About Me

I am a second-career teacher. In my other life, I crunched numbers as an accountant. Probably would have made a great math teacher had the thought occurred to me. No matter, I'm where I'm supposed to be; teaching third grade. Before that, 2nd grade and before that kindergarten. I have 2 grown daughters, 2 poodles, and 1 hubby. I live and work on Long Island.

Saturday, March 23, 2013

What's in a name?

She was born  Risë Steenberg in New York City; her unusual first name, pronounced REE'-zah, came from her Norwegian forebears. "In school, I was called everything but Risë"she once recalled. "I would have arguments with the teachers. I would say, `I should know how to pronounce my own name.'"

My namesake passed this week. She was 99-twelve years older than my mom would have been.

Her name was  Risë with two dots over the e. She sang for the Metropolitan Opera as a mezzo-soprano. My mom loved that name and she loved opera although she would never see Risë Stevens perform at the Met. Oh no, my mom never had the chance to go to the opera for many reasons. But she saw Risë perform on the Ed Sullivan show and The Tonight Show and heard her sing on the radio. If she had any of her records, I don’t know but she probably did. Because my mother loved music-every kind of music.

And she loved my name. In fact, she loved it so much that she let her brother use it to name my older cousin. So yes dear reader, I had a cousin with the same name making me, little Rissa.

Oh, did you notice the spelling of my name is different? Yes, that was my mom’s way of creating just that little bit of nuance since she gave the name to my cousin who spells her name -Risé not with the dots but with an accent you see?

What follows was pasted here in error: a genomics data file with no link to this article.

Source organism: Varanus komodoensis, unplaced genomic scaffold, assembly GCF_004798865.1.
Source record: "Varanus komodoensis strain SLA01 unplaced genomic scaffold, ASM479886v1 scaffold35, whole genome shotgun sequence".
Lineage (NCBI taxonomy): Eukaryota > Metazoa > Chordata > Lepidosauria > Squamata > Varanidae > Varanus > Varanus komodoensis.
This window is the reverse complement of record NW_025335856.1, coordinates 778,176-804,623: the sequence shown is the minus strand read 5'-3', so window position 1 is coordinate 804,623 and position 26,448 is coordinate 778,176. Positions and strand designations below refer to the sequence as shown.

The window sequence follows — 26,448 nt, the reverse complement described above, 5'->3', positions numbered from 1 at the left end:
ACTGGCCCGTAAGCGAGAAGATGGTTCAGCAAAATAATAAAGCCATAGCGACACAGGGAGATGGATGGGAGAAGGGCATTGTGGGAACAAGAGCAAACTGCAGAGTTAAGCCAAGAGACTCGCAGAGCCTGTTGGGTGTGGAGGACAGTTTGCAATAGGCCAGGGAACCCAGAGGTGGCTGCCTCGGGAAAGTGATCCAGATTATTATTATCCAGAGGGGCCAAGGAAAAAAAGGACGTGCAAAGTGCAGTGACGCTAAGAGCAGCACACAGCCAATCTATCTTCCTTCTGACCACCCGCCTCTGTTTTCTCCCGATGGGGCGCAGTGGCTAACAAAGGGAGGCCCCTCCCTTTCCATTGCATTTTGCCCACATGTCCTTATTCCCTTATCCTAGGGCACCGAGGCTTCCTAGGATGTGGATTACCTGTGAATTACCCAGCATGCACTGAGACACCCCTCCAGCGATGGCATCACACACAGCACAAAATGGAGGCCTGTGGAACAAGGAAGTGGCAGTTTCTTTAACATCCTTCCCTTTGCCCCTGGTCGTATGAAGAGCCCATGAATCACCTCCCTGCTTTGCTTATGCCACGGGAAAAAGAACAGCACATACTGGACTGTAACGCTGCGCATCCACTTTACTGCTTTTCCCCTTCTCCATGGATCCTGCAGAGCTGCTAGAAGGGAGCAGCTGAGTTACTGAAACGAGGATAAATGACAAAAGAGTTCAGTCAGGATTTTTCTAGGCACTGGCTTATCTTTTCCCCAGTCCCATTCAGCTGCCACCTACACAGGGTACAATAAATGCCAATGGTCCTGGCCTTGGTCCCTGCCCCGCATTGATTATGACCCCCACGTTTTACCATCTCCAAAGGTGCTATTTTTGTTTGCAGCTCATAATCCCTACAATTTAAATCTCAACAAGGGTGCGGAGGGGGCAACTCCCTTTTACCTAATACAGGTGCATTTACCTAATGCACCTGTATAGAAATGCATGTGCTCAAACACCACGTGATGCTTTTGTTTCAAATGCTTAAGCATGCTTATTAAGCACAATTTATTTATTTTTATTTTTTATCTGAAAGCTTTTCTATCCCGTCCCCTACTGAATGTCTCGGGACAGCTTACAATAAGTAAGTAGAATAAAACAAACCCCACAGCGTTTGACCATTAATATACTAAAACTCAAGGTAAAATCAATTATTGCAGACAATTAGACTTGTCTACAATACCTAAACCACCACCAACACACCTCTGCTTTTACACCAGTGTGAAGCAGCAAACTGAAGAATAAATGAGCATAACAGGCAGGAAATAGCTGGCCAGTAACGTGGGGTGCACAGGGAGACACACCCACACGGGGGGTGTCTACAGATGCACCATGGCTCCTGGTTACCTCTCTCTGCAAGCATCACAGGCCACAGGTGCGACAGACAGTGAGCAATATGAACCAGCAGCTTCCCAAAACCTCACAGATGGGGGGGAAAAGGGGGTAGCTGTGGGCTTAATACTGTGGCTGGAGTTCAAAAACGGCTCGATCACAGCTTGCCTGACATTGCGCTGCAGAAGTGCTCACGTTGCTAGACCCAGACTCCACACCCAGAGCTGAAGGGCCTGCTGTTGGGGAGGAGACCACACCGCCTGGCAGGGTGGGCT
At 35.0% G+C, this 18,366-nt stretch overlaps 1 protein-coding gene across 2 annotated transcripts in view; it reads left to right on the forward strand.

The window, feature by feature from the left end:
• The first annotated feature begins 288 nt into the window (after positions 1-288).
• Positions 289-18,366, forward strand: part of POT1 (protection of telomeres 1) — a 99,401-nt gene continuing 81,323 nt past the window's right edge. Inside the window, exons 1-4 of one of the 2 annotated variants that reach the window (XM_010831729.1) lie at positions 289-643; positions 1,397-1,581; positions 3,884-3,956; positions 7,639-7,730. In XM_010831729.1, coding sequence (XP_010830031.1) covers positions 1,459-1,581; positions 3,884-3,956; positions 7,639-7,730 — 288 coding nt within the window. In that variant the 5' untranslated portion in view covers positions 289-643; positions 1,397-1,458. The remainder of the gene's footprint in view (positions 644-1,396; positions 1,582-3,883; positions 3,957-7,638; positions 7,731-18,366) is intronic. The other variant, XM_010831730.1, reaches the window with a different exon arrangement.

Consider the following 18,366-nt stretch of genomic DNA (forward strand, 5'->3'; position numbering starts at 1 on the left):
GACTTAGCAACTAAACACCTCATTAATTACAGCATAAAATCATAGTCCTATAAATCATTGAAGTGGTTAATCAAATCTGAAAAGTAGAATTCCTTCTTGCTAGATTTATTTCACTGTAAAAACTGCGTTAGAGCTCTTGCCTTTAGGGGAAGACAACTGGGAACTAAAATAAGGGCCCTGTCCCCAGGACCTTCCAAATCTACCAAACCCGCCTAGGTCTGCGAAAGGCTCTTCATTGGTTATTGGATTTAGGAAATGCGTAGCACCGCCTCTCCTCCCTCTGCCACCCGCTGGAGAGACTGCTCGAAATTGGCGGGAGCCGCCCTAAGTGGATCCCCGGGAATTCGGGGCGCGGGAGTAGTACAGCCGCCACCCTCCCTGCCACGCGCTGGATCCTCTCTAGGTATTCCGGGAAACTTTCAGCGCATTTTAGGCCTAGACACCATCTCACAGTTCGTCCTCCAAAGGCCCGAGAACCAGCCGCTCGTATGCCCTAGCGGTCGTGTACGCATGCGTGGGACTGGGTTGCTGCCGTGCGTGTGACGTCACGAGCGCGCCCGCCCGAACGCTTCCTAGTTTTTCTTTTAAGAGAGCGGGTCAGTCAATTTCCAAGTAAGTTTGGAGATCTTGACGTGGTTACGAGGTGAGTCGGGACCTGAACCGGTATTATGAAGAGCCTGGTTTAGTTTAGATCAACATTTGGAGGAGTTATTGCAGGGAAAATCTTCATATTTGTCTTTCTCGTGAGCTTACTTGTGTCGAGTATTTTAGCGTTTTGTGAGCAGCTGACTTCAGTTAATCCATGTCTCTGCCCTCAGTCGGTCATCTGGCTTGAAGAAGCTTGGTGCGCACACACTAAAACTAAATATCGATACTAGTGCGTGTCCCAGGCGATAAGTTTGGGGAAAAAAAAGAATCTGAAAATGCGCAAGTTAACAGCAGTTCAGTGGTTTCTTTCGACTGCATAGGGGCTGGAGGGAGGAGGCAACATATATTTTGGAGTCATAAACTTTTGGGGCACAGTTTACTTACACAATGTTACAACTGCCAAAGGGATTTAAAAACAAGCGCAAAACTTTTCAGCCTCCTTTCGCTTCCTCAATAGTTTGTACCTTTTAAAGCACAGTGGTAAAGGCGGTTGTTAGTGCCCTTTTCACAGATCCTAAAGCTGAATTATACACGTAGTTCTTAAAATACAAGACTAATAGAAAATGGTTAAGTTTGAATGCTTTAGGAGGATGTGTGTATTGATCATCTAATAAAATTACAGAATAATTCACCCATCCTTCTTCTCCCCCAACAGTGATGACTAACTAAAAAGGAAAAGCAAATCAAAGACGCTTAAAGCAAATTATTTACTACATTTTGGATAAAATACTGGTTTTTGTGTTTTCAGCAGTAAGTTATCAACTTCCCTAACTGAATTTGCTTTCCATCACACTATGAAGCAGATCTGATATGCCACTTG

I was teased for it but I never hated my name. I do not enjoy Reese’s Peanut Butter Cups which is what the boys in school called me.

Risë Stevens was born in NYC to a Norwegian-born father and an American Jewish mother. The  New York Times obituary gives the pronunciation of her name as REE-suh which is how I pronounce mine. But it is actually the obit in the Philadelphia Inquirer that shows the correct pronunciation of her name: REE’-zah.

There are two pronunciations to my name as well.  My dad insisted that the correct pronunciation would be RISS-suh since that is how it is spelled. So if someone calls me that, I never correct them because it reminds me of my dad. But when I am asked, I say it rhymes with Lisa. Some call me Reese and I quite enjoy that. There is one person on earth that calls me RISS and that's my sister.

What's in your name? I'd love to hear!


  1. Rissa, I love this post. I love how you speak directly to the reader. Very powerful. I also like the emotion attached to the pronunciation of your name - because of the way your dad said your name.

  2. What a cool story with your name. I used to be teased about my name (or maybe it was just my sensitivity) since Kay can be a boy's or girl's name. I was named after my Grandmother, Blonnie Kemp, called Blonnie K. I am glad my parents picked Kay over Blonnie.